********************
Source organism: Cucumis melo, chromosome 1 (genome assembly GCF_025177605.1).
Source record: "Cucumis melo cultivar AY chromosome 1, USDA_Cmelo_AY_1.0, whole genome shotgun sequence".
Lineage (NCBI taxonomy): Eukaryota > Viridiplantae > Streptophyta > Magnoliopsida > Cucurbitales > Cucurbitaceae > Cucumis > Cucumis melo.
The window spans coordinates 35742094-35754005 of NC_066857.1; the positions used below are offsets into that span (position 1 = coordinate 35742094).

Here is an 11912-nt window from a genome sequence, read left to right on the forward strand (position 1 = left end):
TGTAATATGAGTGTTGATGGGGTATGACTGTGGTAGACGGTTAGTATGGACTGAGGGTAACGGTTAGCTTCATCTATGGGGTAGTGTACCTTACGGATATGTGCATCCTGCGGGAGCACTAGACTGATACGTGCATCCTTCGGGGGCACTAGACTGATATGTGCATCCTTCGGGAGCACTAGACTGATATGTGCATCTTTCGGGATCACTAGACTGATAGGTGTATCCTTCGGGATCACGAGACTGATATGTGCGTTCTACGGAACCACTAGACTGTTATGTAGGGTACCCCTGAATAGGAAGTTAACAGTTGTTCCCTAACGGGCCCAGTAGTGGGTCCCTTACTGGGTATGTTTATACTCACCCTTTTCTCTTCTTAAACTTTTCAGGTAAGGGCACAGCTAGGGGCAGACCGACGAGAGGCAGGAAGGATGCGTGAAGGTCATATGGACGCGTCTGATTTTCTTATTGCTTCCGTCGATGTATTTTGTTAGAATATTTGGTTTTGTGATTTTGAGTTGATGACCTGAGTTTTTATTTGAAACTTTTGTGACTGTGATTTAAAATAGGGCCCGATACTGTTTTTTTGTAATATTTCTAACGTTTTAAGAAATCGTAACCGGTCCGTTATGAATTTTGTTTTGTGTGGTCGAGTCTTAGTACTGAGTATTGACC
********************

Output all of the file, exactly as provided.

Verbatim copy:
Source organism: Cucumis melo, chromosome 1 (genome assembly GCF_025177605.1).
Source record: "Cucumis melo cultivar AY chromosome 1, USDA_Cmelo_AY_1.0, whole genome shotgun sequence".
Lineage (NCBI taxonomy): Eukaryota > Viridiplantae > Streptophyta > Magnoliopsida > Cucurbitales > Cucurbitaceae > Cucumis > Cucumis melo.
The window spans coordinates 35742094-35754005 of NC_066857.1; the positions used below are offsets into that span (position 1 = coordinate 35742094).

Here is an 11912-nt window from a genome sequence, read left to right on the forward strand (position 1 = left end):
TGTAATATGAGTGTTGATGGGGTATGACTGTGGTAGACGGTTAGTATGGACTGAGGGTAACGGTTAGCTTCATCTATGGGGTAGTGTACCTTACGGATATGTGCATCCTGCGGGAGCACTAGACTGATACGTGCATCCTTCGGGGGCACTAGACTGATATGTGCATCCTTCGGGAGCACTAGACTGATATGTGCATCTTTCGGGATCACTAGACTGATAGGTGTATCCTTCGGGATCACGAGACTGATATGTGCGTTCTACGGAACCACTAGACTGTTATGTAGGGTACCCCTGAATAGGAAGTTAACAGTTGTTCCCTAACGGGCCCAGTAGTGGGTCCCTTACTGGGTATGTTTATACTCACCCTTTTCTCTTCTTAAACTTTTCAGGTAAGGGCACAGCTAGGGGCAGACCGACGAGAGGCAGGAAGGATGCGTGAAGGTCATATGGACGCGTCTGATTTTCTTATTGCTTCCGTCGATGTATTTTGTTAGAATATTTGGTTTTGTGATTTTGAGTTGATGACCTGAGTTTTTATTTGAAACTTTTGTGACTGTGATTTAAAATAGGGCCCGATACTGTTTTTTTGTAATATTTCTAACGTTTTAAGAAATCGTAACCGGTCCGTTATGAATTTTGTTTTGTGTGGTCGAGTCTTAGTACTGAGTATTGACC